Dreamscape (1984)

Go down

Dreamscape (1984)

Post  BoG on Sat Mar 13, 2010 12:39 pm


Arrow Directed by JOSEPH RUBEN

An innovative sci-fi thriller, if a bit outdated by today's standards. The main premise has to do with entering another person's dream and interacting with that person in the dream, affecting the dream if you have to. The film also combines this with political thriller aspects and though this stuff is on the simplistic side, it does blend well together, against the odds.
The main character is Alex (Quaid), a genius-level but immature young man who has squandered his psychic talent (telepathy, even some telekinesis, though he never shows this off) on activities like betting at the horse races. He's drawn back into some interesting experiments by his former mentor (Von Sydow), who has developed a process by which telepathic people can enter the dreams of voluntary patients. Unfortunately, the project is actually overseen by a sinister government man (Plummer), head of a covert organization of "guys which even the CIA are afraid of" (the one who states this is a writer played by George Wendt, patterned on guys like Stephen King; his research into all this does not end well for him).
Kate Capshaw plays Von Sydow's assistant; she and Quaid's Alex quickly develop a mutual attraction, though she resists this. There is an opportunity here for very erotic moments as the two interact in a dream world, but it stays rather mild (a slightly more risque version exists in foreign editions of the film).

Eddie Albert is the President; he has nightmares about a nuclear holocaust. These and other scenes in a dreamworld were very effective back in the eighties and some of them still hold up very well, especially the nightmarish, surreal sequence during a journey through a young boy's nightmare. All the scenes in a post-holocaust landscape still carry some resonance; and even the lighter scenes, like one at the top of a skyscraper, involving a fear of falling, still work well.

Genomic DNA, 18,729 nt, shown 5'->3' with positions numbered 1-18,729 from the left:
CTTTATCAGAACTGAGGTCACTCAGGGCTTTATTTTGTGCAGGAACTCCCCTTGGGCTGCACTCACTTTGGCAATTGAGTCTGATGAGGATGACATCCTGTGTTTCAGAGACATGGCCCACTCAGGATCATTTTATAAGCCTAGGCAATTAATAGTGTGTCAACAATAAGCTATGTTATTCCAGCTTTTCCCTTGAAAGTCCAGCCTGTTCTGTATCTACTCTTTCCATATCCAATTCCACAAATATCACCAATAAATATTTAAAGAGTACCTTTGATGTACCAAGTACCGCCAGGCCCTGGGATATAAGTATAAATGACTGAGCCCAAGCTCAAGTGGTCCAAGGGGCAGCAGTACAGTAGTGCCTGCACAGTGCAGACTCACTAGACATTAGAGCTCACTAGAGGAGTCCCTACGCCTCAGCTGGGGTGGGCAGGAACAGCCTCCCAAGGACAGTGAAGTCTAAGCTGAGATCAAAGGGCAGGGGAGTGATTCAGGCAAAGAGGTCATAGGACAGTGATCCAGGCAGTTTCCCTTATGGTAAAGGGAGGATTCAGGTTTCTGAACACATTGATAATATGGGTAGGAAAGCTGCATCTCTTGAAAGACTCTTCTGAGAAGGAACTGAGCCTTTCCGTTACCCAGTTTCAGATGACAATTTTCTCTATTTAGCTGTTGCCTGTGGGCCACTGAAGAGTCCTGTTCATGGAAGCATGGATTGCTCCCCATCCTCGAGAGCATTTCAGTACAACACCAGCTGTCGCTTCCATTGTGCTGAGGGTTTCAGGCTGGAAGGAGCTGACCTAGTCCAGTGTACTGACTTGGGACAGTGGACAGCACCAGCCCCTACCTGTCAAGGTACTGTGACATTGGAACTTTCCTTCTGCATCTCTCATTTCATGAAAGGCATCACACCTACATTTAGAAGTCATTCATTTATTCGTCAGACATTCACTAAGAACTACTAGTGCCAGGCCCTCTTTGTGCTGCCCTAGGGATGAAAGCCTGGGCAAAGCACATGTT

David Patrick Kelly, always playing a psychotic and/or scumbag during this decade-long period, plays one here - the dark version of Alex.

Some of the political elements in the film are now somewhat amusing, as we have the luxury of looking back from 25 years later. The film first came out in the middle of the Reagan era; Albert plays a more liberal version of Reagan and a much more guilt-ridden one, a more acceptable version of the tougher real-life person to those on the left. In the eighties, most on the left feared that Reagan would thrust the world into a nuclear war with his policies (we all know now how the eighties ended).
This perceived dark side of the Reagan administration is represented by Plummer's government man, a far right extremist who cannot abide a possible nuclear disarmament approach. He is the evil, while a liberal version of Reagan becomes the good. The thriller aspects do work, however. If a 'shadow ops' government needed the perfect assassins, this 'entering dreams' technique would be the best way to go; this makes perfect sense within the context of the film's plot.
Personally, I would designate Dreamscape a B+ picture (just my own label) - not in terms of quality but as compared to a 'B' picture or an A picture. Quaid & Capshaw were the brand new (if untested) stars of the time - Quaid coming off of The Right Stuff (1983) and Capshaw from Indiana Jones and the Temple of Doom (1984).

In many ways, this is an ideal ensemble cast. It was sort of a casting coup in getting Plummer, Von Sydow and Albert for their key roles. They probably had bigger careers in the seventies but were still potent. Combine all that with the character actors here, like Kelly, and this is what probably makes the film above average and pretty memorable. BoG's Score: 7.5 out of 10

DivX®️ is a registered trademark of DivX, Inc. http://labs.divx.com/WebPlayer
Galaxy Overlord
Galaxy Overlord  Galactus

Posts : 3265
Join date : 2010-02-28
Location : Earth-1


Back to top Go down

Back to top

- Similar topics

Permissions in this forum:
You cannot reply to topics in this forum